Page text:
It is always good to have the opportunity to clarify matters where there concerns have been raised in a community. That is one of our responsibilities as public representatives. I visited Midleton Hospital some time ago with my colleague, the Minister of State, Deputy Stanton. It is a wonderful facility which is exceptionally well regarded by the local community. Its respite service is of equal importance to the families who depend on it as those who are staying there long term. The Minister of State, Deputy Stanton, keeps pressure on me to update him regularly on the future development of the project. A project advisory team and a technical advisory team have been appointed for the hospital's redevelopment at the site at the back of the hospital.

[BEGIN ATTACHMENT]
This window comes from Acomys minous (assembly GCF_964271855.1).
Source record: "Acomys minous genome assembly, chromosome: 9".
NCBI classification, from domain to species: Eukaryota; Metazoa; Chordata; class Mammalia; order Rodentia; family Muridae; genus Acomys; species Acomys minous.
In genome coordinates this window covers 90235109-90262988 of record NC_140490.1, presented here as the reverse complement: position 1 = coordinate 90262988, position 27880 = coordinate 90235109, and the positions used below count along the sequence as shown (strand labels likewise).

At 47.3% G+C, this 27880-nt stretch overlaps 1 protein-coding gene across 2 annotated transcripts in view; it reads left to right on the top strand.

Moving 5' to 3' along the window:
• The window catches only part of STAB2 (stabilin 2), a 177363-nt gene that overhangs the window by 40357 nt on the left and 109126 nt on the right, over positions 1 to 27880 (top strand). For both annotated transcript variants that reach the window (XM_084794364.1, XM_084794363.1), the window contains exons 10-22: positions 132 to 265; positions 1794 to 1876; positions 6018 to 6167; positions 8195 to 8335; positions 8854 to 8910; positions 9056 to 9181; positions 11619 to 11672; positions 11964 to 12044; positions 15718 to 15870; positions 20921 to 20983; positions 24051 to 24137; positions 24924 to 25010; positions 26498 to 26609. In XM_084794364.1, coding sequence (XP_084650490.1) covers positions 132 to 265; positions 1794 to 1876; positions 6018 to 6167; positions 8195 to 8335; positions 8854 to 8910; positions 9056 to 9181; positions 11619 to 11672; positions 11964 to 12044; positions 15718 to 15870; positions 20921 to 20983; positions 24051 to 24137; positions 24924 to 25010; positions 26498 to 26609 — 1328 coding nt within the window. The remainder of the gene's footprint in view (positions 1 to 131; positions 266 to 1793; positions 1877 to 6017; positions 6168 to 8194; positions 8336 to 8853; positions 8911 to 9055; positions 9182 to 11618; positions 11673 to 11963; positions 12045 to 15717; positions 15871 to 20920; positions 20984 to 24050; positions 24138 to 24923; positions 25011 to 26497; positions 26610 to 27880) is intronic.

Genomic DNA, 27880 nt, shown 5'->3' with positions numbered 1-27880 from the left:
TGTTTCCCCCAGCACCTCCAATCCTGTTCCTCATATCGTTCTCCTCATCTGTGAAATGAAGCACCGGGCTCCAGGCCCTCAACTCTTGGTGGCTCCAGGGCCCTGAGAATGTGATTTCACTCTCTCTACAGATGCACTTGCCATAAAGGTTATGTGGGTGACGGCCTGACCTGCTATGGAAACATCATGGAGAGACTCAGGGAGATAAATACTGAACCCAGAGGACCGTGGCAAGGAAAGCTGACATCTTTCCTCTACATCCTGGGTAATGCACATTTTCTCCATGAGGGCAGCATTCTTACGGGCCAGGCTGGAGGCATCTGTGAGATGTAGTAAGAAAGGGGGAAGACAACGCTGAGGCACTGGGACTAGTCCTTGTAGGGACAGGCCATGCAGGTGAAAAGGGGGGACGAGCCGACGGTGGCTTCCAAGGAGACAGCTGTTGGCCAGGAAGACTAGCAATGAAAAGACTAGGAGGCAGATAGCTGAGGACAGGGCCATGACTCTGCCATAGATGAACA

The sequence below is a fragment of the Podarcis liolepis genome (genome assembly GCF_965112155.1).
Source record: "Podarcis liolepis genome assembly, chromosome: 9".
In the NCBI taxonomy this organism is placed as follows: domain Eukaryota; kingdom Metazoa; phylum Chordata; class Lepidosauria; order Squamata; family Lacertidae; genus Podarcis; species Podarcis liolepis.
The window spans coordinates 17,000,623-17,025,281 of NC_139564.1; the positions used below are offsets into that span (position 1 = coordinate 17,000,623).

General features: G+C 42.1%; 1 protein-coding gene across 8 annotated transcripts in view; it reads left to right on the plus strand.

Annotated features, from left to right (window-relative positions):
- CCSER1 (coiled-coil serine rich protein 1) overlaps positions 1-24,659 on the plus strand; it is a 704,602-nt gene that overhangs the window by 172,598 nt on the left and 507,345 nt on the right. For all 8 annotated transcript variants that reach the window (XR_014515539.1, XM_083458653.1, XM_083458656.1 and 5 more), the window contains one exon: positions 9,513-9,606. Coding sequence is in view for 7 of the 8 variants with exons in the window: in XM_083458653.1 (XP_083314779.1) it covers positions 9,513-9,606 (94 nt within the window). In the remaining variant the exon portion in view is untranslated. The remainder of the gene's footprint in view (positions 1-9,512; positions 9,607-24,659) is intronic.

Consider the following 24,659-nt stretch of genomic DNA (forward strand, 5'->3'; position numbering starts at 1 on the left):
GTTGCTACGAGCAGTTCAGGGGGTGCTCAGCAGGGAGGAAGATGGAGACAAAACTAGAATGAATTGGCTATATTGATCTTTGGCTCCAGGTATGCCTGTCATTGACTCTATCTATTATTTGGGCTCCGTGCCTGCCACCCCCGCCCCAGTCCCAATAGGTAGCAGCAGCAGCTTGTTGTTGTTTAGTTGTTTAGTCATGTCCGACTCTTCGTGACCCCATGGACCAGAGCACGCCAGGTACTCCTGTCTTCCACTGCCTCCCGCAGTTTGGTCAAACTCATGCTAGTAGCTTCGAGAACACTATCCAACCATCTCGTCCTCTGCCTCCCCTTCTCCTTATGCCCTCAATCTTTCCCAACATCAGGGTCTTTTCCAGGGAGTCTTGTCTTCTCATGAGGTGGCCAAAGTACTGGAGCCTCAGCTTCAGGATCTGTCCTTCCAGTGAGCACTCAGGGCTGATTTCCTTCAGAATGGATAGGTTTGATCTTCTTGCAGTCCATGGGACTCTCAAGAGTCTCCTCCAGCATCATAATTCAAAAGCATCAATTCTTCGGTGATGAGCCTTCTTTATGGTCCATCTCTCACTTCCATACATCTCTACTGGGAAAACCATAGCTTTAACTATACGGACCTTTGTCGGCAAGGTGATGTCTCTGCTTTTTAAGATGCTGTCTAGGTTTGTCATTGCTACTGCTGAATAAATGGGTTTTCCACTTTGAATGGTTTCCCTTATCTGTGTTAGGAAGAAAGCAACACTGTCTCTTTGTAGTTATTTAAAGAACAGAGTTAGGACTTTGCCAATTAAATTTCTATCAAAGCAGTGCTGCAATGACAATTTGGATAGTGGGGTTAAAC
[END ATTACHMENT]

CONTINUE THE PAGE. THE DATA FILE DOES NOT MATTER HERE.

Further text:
Indeed, my good friend and colleague, who I am sure was a former colleague of Deputy Buckley, Councillor Noel Collins, whom I sat alongside for many a happy day in County Hall in Cork when I was on the local authority, writes to me fairly often about Midleton community hospital as well to ensure that its future is secure. I am glad to be able to confirm all of that for the good people of Midleton who Deputy Buckley, the Minister of State, Deputy Stanton, and Councillor Collins have the honour to represent.